Structured data should be appropriate to your content and not used blindly.
Also known as schema markup, structured data adds code via HTML to help search engines understand your page. This encourages rich results for your pages beyond plain URLs, titles, and meta descriptions. This includes a clean breadcrumb trail instead of a messy URL, or your whole FAQ page shown directly in search results, to improve SEO.
You may then assume more is better there, which isn’t true. For instance, in the past I had Local Business schema for my SEO consultancy, even though I serve clients nationally. Google did a frustrating but logical thing… it stopped showing my homepage in search results to instead focus on my Google My Business listing.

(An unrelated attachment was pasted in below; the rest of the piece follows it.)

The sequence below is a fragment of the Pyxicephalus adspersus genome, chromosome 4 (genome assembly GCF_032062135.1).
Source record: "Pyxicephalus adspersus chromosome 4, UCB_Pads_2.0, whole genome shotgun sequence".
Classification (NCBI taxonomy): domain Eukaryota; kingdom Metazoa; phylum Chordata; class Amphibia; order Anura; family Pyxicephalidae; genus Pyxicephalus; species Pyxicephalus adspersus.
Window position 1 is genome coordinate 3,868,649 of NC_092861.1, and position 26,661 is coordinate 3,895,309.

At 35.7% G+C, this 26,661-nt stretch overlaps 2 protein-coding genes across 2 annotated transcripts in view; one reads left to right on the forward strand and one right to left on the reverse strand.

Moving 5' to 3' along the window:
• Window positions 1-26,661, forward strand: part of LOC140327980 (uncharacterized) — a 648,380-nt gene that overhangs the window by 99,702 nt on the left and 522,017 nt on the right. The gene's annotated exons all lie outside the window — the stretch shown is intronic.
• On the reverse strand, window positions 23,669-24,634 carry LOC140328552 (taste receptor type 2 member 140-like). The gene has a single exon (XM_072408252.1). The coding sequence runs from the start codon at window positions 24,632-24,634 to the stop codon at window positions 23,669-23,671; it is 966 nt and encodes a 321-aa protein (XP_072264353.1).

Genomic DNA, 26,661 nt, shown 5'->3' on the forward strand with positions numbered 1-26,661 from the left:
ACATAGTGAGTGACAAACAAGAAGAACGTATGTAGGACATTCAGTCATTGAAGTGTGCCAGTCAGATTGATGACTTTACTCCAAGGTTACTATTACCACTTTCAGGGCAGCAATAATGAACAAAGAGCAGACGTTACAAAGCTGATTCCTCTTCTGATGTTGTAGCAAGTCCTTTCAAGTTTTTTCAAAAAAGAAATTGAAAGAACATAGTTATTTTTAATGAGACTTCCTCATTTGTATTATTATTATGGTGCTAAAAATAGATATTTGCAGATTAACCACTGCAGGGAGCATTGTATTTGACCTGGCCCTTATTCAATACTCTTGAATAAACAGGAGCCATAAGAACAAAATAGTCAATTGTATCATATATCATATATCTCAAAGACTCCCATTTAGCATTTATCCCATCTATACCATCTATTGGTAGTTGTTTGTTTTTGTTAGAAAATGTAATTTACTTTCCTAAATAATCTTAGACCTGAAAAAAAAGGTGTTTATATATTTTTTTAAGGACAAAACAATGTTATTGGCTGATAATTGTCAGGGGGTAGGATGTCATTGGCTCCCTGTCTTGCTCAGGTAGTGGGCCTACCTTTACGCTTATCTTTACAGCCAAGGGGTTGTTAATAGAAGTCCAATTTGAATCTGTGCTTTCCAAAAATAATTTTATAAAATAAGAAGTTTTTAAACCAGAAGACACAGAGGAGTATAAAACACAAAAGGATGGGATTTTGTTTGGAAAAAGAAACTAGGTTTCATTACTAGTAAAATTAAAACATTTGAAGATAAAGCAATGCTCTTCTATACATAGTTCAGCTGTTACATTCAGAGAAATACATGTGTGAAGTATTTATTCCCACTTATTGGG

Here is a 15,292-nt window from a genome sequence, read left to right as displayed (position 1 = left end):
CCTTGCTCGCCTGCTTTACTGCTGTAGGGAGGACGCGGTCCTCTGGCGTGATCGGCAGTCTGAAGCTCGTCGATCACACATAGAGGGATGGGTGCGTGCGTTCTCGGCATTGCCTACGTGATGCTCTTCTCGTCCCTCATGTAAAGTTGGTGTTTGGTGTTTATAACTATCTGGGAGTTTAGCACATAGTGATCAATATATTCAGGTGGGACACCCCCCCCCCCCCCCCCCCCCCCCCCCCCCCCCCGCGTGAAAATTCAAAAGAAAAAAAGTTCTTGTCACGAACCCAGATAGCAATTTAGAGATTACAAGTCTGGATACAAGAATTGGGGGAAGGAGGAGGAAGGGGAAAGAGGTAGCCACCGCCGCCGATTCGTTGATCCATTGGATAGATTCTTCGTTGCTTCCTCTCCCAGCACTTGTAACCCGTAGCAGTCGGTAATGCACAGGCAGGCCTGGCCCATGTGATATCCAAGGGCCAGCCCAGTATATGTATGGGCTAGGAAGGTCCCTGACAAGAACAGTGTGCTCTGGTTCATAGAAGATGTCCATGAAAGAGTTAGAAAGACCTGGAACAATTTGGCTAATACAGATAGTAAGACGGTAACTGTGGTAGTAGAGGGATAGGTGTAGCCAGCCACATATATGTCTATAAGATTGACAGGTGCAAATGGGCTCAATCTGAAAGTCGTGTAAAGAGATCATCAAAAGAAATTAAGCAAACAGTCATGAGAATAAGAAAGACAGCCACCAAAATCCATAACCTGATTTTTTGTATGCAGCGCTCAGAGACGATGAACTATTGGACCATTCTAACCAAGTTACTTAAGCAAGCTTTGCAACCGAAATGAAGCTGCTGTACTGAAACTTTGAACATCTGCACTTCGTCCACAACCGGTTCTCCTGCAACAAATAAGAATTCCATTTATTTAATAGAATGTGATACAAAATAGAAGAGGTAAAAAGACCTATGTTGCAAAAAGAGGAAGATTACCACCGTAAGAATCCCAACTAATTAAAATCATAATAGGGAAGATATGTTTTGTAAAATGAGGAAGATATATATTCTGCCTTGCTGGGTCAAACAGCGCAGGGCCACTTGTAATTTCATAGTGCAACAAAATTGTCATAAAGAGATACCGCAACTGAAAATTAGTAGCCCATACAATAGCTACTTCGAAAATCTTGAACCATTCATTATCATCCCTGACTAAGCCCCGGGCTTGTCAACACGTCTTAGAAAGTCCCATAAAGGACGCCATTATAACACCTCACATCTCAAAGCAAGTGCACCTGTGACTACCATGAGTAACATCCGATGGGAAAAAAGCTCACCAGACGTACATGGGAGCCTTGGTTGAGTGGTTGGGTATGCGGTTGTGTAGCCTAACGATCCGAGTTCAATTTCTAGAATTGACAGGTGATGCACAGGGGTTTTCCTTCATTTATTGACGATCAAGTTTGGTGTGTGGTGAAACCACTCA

Other examples include marking up internal reviews or adding product schema for items that don’t exist. At best, Google just ignores your structured data. At worst, they apply a manual penalty that seriously harms all your keyword rankings.
Add relevant structured data to your pages when possible. Nonetheless, take a moment to consider if the schema is valid and the investment worthwhile. Otherwise, you incur an opportunity cost and may bring unintended consequences.